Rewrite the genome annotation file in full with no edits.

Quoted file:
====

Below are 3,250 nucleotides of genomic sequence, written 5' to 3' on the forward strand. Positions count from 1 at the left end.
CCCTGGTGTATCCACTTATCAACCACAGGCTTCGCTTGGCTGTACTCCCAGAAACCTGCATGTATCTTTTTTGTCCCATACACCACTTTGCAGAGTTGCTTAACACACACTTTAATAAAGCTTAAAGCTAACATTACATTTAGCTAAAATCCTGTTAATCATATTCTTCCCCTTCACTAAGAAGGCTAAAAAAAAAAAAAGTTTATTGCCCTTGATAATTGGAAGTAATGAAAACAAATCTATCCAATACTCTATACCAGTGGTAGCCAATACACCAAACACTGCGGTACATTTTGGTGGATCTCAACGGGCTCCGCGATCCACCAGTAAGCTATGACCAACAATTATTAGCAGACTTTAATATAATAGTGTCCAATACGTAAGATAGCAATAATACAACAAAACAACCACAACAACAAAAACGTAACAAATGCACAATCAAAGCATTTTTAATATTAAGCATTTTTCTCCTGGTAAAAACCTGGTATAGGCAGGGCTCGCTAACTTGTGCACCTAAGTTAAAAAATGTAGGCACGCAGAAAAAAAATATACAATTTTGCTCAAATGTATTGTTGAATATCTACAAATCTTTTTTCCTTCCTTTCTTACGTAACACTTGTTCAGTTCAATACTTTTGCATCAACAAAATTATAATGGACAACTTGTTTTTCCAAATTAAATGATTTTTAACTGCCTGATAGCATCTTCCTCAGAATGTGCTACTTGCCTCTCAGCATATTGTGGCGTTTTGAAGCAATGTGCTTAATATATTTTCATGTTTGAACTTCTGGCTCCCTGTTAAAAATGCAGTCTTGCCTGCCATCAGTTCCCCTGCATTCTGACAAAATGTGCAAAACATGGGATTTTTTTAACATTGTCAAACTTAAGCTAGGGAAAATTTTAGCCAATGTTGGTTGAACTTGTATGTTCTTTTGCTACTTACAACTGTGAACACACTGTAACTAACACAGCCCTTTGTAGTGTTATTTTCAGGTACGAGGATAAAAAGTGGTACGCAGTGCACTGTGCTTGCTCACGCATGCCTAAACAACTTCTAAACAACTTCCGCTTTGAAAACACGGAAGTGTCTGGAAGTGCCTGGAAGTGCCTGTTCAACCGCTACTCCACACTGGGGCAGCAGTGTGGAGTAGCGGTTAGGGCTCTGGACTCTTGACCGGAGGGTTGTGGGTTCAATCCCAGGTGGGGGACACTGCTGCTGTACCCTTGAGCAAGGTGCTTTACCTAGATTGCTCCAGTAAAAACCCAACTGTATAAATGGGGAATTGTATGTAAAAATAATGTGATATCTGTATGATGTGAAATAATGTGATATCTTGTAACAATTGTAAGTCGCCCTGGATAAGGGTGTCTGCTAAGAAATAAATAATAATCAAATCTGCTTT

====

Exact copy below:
Below are 3,250 nucleotides of genomic sequence, written 5' to 3' on the forward strand. Positions count from 1 at the left end.
CCCTGGTGTATCCACTTATCAACCACAGGCTTCGCTTGGCTGTACTCCCAGAAACCTGCATGTATCTTTTTTGTCCCATACACCACTTTGCAGAGTTGCTTAACACACACTTTAATAAAGCTTAAAGCTAACATTACATTTAGCTAAAATCCTGTTAATCATATTCTTCCCCTTCACTAAGAAGGCTAAAAAAAAAAAAAGTTTATTGCCCTTGATAATTGGAAGTAATGAAAACAAATCTATCCAATACTCTATACCAGTGGTAGCCAATACACCAAACACTGCGGTACATTTTGGTGGATCTCAACGGGCTCCGCGATCCACCAGTAAGCTATGACCAACAATTATTAGCAGACTTTAATATAATAGTGTCCAATACGTAAGATAGCAATAATACAACAAAACAACCACAACAACAAAAACGTAACAAATGCACAATCAAAGCATTTTTAATATTAAGCATTTTTCTCCTGGTAAAAACCTGGTATAGGCAGGGCTCGCTAACTTGTGCACCTAAGTTAAAAAATGTAGGCACGCAGAAAAAAAATATACAATTTTGCTCAAATGTATTGTTGAATATCTACAAATCTTTTTTCCTTCCTTTCTTACGTAACACTTGTTCAGTTCAATACTTTTGCATCAACAAAATTATAATGGACAACTTGTTTTTCCAAATTAAATGATTTTTAACTGCCTGATAGCATCTTCCTCAGAATGTGCTACTTGCCTCTCAGCATATTGTGGCGTTTTGAAGCAATGTGCTTAATATATTTTCATGTTTGAACTTCTGGCTCCCTGTTAAAAATGCAGTCTTGCCTGCCATCAGTTCCCCTGCATTCTGACAAAATGTGCAAAACATGGGATTTTTTTAACATTGTCAAACTTAAGCTAGGGAAAATTTTAGCCAATGTTGGTTGAACTTGTATGTTCTTTTGCTACTTACAACTGTGAACACACTGTAACTAACACAGCCCTTTGTAGTGTTATTTTCAGGTACGAGGATAAAAAGTGGTACGCAGTGCACTGTGCTTGCTCACGCATGCCTAAACAACTTCTAAACAACTTCCGCTTTGAAAACACGGAAGTGTCTGGAAGTGCCTGGAAGTGCCTGTTCAACCGCTACTCCACACTGGGGCAGCAGTGTGGAGTAGCGGTTAGGGCTCTGGACTCTTGACCGGAGGGTTGTGGGTTCAATCCCAGGTGGGGGACACTGCTGCTGTACCCTTGAGCAAGGTGCTTTACCTAGATTGCTCCAGTAAAAACCCAACTGTATAAATGGGGAATTGTATGTAAAAATAATGTGATATCTGTATGATGTGAAATAATGTGATATCTTGTAACAATTGTAAGTCGCCCTGGATAAGGGTGTCTGCTAAGAAATAAATAATAATCAAATCTGCTTT